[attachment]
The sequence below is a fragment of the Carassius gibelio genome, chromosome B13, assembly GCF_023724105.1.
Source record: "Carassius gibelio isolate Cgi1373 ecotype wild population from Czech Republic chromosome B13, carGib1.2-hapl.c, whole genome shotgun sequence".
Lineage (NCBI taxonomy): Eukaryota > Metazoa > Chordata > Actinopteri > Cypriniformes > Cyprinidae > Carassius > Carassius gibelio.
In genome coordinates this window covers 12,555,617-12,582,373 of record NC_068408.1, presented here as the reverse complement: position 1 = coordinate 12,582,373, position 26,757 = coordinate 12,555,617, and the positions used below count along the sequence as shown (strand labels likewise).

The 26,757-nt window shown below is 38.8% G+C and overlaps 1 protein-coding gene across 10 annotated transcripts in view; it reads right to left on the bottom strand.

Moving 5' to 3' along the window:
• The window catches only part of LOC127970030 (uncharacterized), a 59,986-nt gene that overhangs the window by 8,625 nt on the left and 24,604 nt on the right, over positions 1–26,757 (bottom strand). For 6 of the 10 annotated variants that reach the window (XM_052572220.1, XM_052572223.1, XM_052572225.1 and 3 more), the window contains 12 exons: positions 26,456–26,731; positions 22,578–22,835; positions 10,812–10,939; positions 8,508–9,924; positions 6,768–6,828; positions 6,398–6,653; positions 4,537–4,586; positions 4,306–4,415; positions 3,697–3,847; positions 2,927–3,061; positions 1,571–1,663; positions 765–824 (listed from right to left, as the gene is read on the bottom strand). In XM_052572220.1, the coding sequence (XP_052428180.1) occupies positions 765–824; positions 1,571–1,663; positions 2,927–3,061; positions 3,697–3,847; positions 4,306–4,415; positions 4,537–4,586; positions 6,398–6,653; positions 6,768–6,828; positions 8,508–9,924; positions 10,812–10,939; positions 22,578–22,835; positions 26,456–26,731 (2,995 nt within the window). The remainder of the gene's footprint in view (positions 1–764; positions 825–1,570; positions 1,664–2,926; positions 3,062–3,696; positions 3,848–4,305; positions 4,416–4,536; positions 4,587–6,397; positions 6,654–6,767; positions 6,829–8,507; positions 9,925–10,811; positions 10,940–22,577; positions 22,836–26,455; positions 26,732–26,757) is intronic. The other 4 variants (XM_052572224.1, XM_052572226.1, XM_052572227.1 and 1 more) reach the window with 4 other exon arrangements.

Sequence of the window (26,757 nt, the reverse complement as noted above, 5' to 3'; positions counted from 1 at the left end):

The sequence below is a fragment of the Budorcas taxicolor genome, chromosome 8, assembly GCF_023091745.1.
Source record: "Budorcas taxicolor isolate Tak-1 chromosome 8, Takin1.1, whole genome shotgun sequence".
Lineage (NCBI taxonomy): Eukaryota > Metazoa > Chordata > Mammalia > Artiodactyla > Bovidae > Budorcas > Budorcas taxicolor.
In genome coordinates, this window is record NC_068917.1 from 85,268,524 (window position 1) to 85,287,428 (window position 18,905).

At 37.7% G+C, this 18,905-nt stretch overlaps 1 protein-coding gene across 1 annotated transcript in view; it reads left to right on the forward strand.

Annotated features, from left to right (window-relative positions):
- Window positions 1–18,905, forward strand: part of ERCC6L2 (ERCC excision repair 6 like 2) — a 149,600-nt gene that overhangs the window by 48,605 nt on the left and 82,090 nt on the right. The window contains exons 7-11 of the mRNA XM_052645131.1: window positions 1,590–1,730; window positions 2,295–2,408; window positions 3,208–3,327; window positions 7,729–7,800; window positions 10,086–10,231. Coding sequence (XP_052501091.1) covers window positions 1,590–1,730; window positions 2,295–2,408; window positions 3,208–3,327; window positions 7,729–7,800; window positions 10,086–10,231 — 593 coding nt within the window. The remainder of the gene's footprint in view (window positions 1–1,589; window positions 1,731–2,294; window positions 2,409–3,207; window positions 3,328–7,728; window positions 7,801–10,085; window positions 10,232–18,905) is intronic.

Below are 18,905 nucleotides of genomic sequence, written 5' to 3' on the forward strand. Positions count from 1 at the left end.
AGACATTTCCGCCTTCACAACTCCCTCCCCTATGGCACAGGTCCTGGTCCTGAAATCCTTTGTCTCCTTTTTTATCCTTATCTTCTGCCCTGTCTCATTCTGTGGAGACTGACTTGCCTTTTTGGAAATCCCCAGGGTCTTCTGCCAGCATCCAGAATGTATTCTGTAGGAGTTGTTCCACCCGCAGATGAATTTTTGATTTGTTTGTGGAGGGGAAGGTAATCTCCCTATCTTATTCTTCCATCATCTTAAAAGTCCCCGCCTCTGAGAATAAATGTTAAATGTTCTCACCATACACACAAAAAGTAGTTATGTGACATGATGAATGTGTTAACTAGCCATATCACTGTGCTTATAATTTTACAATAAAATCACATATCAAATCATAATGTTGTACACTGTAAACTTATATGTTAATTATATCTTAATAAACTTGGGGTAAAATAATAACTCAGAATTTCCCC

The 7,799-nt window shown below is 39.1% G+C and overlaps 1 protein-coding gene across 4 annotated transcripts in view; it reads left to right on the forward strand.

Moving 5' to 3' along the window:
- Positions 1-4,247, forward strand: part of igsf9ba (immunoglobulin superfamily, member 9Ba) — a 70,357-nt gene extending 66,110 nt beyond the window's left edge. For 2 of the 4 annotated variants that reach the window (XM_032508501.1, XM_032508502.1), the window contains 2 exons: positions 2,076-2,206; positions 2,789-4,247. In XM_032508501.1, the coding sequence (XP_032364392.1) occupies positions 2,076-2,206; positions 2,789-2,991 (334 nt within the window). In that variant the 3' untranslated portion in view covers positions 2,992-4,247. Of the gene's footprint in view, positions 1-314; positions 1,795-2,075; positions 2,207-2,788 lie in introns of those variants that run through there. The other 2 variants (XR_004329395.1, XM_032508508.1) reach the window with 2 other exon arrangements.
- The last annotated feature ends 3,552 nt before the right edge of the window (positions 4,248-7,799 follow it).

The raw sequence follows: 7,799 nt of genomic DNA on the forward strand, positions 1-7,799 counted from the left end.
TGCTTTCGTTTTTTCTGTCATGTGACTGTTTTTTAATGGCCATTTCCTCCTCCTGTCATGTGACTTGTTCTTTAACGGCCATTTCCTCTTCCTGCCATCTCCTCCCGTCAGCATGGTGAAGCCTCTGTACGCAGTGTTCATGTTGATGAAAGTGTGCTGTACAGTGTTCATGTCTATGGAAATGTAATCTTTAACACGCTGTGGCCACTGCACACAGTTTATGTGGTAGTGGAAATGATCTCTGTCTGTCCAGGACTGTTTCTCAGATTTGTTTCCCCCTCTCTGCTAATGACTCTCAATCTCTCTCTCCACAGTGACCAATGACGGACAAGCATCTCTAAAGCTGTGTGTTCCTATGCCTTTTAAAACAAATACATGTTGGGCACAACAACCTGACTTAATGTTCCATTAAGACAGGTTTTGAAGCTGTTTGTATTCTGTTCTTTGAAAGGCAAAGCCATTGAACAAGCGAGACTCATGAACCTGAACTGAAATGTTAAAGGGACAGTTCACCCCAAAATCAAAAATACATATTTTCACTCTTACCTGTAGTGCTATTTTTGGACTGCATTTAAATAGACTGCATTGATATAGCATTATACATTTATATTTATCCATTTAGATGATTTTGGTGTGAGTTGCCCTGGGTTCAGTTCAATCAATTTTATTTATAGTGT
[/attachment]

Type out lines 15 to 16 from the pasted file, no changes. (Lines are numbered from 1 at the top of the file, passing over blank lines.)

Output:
- Window positions 1–18,905, forward strand: part of ERCC6L2 (ERCC excision repair 6 like 2) — a 149,600-nt gene that overhangs the window by 48,605 nt on the left and 82,090 nt on the right. The window contains exons 7-11 of the mRNA XM_052645131.1: window positions 1,590–1,730; window positions 2,295–2,408; window positions 3,208–3,327; window positions 7,729–7,800; window positions 10,086–10,231. Coding sequence (XP_052501091.1) covers window positions 1,590–1,730; window positions 2,295–2,408; window positions 3,208–3,327; window positions 7,729–7,800; window positions 10,086–10,231 — 593 coding nt within the window. The remainder of the gene's footprint in view (window positions 1–1,589; window positions 1,731–2,294; window positions 2,409–3,207; window positions 3,328–7,728; window positions 7,801–10,085; window positions 10,232–18,905) is intronic.

Below are 18,905 nucleotides of genomic sequence, written 5' to 3' on the forward strand. Positions count from 1 at the left end.